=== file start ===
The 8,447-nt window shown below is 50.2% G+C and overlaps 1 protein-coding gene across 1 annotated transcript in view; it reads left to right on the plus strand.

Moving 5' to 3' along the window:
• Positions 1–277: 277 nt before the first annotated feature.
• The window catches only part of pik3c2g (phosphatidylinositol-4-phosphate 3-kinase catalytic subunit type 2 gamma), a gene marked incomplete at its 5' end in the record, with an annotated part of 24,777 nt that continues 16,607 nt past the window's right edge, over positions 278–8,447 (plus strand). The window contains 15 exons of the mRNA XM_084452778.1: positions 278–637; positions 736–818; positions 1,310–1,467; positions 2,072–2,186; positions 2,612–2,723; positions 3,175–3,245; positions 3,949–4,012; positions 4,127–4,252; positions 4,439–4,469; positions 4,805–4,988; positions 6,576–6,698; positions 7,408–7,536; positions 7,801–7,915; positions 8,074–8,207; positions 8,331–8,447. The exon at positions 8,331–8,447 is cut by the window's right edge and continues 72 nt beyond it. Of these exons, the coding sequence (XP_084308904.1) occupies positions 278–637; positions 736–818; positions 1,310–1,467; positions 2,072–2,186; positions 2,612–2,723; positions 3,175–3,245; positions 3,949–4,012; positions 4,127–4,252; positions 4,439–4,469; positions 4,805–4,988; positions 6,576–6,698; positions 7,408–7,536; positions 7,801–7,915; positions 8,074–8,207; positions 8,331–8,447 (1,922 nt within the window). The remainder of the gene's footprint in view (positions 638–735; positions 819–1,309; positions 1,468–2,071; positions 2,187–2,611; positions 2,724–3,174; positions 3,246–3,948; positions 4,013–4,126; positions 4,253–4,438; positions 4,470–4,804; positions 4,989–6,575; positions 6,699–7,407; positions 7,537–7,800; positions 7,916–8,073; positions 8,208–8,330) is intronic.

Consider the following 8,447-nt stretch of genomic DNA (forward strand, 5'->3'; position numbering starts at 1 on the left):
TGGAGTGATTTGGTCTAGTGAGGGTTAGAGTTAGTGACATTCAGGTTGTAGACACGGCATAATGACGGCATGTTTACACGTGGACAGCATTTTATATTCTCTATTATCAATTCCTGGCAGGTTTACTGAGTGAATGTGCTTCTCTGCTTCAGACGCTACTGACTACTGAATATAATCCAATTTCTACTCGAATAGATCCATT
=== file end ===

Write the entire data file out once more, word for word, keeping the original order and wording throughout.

The 8,447-nt window shown below is 50.2% G+C and overlaps 1 protein-coding gene across 1 annotated transcript in view; it reads left to right on the plus strand.

Moving 5' to 3' along the window:
• Positions 1–277: 277 nt before the first annotated feature.
• The window catches only part of pik3c2g (phosphatidylinositol-4-phosphate 3-kinase catalytic subunit type 2 gamma), a gene marked incomplete at its 5' end in the record, with an annotated part of 24,777 nt that continues 16,607 nt past the window's right edge, over positions 278–8,447 (plus strand). The window contains 15 exons of the mRNA XM_084452778.1: positions 278–637; positions 736–818; positions 1,310–1,467; positions 2,072–2,186; positions 2,612–2,723; positions 3,175–3,245; positions 3,949–4,012; positions 4,127–4,252; positions 4,439–4,469; positions 4,805–4,988; positions 6,576–6,698; positions 7,408–7,536; positions 7,801–7,915; positions 8,074–8,207; positions 8,331–8,447. The exon at positions 8,331–8,447 is cut by the window's right edge and continues 72 nt beyond it. Of these exons, the coding sequence (XP_084308904.1) occupies positions 278–637; positions 736–818; positions 1,310–1,467; positions 2,072–2,186; positions 2,612–2,723; positions 3,175–3,245; positions 3,949–4,012; positions 4,127–4,252; positions 4,439–4,469; positions 4,805–4,988; positions 6,576–6,698; positions 7,408–7,536; positions 7,801–7,915; positions 8,074–8,207; positions 8,331–8,447 (1,922 nt within the window). The remainder of the gene's footprint in view (positions 638–735; positions 819–1,309; positions 1,468–2,071; positions 2,187–2,611; positions 2,724–3,174; positions 3,246–3,948; positions 4,013–4,126; positions 4,253–4,438; positions 4,470–4,804; positions 4,989–6,575; positions 6,699–7,407; positions 7,537–7,800; positions 7,916–8,073; positions 8,208–8,330) is intronic.

Consider the following 8,447-nt stretch of genomic DNA (forward strand, 5'->3'; position numbering starts at 1 on the left):
TGGAGTGATTTGGTCTAGTGAGGGTTAGAGTTAGTGACATTCAGGTTGTAGACACGGCATAATGACGGCATGTTTACACGTGGACAGCATTTTATATTCTCTATTATCAATTCCTGGCAGGTTTACTGAGTGAATGTGCTTCTCTGCTTCAGACGCTACTGACTACTGAATATAATCCAATTTCTACTCGAATAGATCCATT